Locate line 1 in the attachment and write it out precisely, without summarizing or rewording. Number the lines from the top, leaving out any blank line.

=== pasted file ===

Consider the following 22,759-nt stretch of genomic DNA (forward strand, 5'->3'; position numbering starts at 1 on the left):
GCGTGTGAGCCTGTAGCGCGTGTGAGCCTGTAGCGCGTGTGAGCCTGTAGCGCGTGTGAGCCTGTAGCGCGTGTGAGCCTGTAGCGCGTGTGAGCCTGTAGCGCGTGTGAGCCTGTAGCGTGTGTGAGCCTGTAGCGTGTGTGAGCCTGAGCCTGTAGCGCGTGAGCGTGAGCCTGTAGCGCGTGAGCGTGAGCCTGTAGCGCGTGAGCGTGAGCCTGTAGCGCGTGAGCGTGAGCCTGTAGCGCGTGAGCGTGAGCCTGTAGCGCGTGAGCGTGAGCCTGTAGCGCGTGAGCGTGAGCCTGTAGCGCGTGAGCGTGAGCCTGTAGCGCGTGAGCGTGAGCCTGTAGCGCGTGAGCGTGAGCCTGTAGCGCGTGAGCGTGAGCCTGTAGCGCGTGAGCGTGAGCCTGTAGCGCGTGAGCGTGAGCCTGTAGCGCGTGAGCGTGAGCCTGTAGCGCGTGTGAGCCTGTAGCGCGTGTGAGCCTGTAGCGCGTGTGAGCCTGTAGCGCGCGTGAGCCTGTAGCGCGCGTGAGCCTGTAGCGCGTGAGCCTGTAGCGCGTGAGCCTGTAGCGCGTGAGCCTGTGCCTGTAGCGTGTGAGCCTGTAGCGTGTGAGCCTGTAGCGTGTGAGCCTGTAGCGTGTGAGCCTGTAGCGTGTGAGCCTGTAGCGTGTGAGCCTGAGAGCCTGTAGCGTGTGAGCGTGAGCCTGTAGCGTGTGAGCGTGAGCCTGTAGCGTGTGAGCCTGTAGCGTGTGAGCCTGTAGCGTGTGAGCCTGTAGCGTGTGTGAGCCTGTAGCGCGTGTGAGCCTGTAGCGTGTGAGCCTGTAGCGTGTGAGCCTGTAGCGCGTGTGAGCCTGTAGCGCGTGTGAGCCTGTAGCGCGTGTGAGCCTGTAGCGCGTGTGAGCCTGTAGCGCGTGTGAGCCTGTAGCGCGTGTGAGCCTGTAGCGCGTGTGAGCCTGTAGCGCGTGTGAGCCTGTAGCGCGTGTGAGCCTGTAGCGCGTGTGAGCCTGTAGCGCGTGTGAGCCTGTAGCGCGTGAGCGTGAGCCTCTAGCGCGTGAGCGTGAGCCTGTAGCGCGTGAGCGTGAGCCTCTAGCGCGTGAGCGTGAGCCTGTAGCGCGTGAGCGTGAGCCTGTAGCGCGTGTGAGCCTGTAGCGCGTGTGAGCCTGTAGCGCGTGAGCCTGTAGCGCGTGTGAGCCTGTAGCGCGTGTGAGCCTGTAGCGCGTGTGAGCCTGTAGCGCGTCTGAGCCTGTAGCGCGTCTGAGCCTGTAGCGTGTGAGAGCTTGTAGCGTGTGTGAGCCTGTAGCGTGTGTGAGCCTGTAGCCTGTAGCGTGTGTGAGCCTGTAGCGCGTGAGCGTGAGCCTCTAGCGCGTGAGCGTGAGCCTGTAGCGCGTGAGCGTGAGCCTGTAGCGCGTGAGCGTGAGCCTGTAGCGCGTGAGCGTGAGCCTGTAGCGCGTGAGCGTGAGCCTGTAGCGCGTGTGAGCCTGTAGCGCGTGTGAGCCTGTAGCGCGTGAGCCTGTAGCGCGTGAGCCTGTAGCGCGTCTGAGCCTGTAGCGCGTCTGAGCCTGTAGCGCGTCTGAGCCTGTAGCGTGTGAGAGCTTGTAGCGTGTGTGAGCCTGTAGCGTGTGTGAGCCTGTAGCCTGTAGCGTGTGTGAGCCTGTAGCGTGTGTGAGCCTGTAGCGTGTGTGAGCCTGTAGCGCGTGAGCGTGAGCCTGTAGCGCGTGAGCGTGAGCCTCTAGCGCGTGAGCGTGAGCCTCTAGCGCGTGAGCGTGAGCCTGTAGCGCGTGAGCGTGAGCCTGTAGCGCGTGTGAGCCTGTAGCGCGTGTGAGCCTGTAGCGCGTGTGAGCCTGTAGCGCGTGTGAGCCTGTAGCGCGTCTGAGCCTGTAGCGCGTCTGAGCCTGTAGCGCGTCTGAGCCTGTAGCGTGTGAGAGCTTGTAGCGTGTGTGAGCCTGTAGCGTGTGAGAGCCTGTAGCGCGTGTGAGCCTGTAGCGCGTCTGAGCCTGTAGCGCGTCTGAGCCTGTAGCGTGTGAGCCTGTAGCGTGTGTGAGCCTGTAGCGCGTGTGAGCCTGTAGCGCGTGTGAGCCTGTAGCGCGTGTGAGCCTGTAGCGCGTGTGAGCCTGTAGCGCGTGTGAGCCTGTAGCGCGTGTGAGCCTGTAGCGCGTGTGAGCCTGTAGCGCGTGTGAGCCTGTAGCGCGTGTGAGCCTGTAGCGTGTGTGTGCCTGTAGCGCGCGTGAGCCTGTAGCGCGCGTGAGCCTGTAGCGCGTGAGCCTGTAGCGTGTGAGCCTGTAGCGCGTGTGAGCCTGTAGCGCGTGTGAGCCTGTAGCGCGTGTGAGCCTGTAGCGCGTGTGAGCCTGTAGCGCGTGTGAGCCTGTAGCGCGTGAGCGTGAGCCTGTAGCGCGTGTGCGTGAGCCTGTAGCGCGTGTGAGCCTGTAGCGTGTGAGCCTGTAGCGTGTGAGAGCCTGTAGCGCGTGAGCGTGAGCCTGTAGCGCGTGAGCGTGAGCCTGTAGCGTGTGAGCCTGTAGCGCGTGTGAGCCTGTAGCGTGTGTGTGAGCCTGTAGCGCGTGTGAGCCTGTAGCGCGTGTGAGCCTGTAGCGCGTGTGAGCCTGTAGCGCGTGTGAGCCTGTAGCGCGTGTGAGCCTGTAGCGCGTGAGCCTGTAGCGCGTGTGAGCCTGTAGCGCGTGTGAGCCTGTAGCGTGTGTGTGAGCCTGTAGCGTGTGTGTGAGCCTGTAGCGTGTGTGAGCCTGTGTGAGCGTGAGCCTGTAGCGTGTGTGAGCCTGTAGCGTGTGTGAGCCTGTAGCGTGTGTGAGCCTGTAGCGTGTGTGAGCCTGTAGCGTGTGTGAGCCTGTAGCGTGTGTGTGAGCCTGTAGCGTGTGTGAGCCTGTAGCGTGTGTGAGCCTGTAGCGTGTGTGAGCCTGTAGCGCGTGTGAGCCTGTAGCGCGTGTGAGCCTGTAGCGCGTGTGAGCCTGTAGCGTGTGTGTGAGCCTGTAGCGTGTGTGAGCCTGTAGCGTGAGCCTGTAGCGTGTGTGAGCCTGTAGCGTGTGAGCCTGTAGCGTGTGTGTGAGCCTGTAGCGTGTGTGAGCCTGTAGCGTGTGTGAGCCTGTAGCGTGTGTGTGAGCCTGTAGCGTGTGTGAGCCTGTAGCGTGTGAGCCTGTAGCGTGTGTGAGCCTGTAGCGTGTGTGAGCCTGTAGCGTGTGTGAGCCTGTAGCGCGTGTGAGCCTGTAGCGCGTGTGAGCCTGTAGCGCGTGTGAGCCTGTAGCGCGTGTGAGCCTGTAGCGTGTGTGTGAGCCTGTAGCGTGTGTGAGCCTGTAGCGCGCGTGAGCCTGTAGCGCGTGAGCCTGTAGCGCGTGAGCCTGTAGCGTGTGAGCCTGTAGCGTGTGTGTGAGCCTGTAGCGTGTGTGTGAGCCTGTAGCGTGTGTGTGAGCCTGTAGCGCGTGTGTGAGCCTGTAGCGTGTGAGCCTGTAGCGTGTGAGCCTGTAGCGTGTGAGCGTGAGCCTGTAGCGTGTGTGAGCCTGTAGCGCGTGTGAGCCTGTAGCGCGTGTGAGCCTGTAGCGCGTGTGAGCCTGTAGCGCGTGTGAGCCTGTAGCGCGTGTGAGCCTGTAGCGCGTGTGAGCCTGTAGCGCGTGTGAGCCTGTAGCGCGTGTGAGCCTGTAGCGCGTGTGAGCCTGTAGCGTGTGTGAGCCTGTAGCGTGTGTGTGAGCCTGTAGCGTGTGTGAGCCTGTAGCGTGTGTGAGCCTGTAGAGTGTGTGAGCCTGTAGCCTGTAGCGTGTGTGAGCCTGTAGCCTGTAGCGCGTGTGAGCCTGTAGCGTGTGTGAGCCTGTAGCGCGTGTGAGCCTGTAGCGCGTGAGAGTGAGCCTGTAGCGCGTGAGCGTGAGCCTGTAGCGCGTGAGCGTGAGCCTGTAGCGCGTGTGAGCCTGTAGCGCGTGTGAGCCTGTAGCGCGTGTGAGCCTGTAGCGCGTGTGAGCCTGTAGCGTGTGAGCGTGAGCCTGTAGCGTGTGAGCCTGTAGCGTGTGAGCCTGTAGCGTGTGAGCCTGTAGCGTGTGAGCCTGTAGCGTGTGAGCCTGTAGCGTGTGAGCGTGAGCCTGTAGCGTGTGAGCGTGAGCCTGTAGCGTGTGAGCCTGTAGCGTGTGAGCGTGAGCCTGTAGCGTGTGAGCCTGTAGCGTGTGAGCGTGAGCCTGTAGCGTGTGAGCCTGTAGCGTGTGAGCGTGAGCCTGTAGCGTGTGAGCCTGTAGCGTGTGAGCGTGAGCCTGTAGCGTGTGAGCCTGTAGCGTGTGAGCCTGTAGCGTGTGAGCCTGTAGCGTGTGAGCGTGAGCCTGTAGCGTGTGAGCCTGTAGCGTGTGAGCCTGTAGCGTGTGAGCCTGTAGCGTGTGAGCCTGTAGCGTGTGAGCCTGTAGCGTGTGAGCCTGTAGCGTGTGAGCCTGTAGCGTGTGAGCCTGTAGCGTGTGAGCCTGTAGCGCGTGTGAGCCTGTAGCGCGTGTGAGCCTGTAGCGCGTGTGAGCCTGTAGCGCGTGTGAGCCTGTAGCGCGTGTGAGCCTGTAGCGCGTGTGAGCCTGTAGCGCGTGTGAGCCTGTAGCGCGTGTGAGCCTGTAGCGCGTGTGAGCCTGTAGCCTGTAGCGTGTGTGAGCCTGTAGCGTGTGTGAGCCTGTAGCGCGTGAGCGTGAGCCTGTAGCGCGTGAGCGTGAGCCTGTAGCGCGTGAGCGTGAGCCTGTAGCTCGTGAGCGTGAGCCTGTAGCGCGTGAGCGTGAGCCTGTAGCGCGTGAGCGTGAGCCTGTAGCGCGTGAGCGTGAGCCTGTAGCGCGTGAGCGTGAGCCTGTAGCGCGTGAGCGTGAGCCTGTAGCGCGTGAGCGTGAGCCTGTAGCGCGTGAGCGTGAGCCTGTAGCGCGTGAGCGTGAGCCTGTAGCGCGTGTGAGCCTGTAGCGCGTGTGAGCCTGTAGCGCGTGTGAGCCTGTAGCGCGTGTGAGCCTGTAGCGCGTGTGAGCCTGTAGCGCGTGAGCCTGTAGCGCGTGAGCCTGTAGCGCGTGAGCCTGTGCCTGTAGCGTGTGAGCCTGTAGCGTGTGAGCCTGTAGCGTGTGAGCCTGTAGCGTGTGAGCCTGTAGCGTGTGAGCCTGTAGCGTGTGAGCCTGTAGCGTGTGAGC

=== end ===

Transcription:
Consider the following 22,759-nt stretch of genomic DNA (forward strand, 5'->3'; position numbering starts at 1 on the left):